It's beginning to look a lot like a wet Christmas for many parts of Australia - at least from Boxing Day onwards.
The Bureau of Meteorology is forecasting rain events to impact most of Northern Australia, Southern and South East Queensland and Northern NSW with totals of up to 200mm likely in some areas.
Meanwhile, southern WA looks set to swelter through the festive period, with Perth forecast to reach 42 degrees on Christmas Day.
BOM senior forecaster Jackson Brown said there were two main areas of wet weather to monitor from about Boxing Day.
"We have the extreme rainfall off the Top End coast and that is starting to filter down into other parts of the NT but people up in that area are familiar with that type of weather this time of year," Mr Brown said.
"The other area of interest is South East Queensland and north east NSW where rainfall is currently expected to exceed 100mm, reaching up to 200mm in parts - mostly around that far northern NSW area so towns like Lismore and Grafton."
Mr Brown said the low pressure system triggering the rain looked set to develop on Boxing Day.
"That is based more over that Southern Queensland area and the Western Plains of NSW rather than the Western Slopes," he said.
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The prediction is for showers and storms but Mr Brown said some of the storms could merge to create larger rain areas after Boxing Day.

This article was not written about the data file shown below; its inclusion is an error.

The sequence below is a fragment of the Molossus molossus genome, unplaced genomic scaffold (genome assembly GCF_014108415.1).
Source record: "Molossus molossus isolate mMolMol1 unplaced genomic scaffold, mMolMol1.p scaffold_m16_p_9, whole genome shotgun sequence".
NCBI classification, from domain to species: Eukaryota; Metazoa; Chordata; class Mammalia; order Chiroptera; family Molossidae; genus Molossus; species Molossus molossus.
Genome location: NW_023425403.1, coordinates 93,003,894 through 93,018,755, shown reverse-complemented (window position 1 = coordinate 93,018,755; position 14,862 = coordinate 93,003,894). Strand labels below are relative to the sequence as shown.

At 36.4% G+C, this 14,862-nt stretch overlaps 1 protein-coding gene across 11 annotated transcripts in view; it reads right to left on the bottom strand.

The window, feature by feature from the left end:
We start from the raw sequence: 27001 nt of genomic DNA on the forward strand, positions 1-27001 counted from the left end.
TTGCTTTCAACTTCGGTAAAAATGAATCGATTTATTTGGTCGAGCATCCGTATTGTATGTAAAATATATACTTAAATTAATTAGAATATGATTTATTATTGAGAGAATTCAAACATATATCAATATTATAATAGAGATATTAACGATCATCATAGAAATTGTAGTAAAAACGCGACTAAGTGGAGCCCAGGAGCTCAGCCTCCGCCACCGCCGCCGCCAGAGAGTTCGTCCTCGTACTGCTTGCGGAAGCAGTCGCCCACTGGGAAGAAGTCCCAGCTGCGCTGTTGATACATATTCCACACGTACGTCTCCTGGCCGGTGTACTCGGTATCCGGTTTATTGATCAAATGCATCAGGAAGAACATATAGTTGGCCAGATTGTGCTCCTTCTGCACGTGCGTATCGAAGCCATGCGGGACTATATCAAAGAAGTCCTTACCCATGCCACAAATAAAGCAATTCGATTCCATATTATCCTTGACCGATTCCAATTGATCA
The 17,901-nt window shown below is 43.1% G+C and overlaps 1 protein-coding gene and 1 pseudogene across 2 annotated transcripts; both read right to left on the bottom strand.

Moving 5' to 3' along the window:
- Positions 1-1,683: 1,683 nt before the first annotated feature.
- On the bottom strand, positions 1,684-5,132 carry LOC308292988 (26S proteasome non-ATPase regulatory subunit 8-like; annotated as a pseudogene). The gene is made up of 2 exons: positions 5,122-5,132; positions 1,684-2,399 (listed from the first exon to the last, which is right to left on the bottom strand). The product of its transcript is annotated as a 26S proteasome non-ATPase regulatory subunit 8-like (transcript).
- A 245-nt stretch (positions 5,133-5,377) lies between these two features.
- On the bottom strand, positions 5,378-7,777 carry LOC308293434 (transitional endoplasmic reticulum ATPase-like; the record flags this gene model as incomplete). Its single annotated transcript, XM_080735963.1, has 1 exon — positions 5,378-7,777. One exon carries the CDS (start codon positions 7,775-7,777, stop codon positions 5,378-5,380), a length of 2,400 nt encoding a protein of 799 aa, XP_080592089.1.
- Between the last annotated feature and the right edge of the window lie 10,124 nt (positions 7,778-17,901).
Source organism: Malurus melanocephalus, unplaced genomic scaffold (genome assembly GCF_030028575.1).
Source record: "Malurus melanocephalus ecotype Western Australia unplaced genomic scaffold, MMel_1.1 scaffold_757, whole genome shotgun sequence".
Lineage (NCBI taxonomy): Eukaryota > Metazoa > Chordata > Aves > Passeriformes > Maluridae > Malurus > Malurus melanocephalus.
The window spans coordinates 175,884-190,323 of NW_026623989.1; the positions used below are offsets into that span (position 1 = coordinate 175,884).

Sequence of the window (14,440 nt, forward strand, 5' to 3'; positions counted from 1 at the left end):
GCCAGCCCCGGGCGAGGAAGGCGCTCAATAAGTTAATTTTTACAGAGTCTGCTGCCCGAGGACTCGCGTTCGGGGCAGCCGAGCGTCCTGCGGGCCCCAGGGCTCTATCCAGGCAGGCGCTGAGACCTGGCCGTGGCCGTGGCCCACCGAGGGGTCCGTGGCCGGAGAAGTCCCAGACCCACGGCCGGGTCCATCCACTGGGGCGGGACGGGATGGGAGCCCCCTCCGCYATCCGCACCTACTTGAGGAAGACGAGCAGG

The forecast is not great news for grain growers still trying to harvest in NSW and Mr Brown said it would be quite humid on the eastern side of the trough, further hampering efforts to dry out paddocks and crops.
"It looks like it will drag down some of the moisture from the Top End but that is looking to subside somewhat from Tuesday next week," he said.
Mr Brown cautioned the rain event was still some way off and pinpointing exactly where the most rain would fall was extremely difficult.
Victoria, where harvest is in full swing, looks likely to miss out on the best of the wet weather.
Mr Brown said those living in areas of NSW and Queensland where rivers were still at major and moderate flood levels should be aware of the forecast.
"It is indicating that while we have had a bit of a dry period we are probably going to enter a relatively wet period now," he said.
Meanwhile, a high pressure system looks set to keep things relatively fine over most of South Australia and southern WA.
Mr Brown said an extreme heat wave currently over the Pilbara was forecast to break down and shift into south western WA from tomorrow.
He said some suburbs of Perth could reach 44 degrees on Christmas Day but the real concern was ongoing fires in the state.
"That heat will certainly exacerbate the current fire threat," he said.
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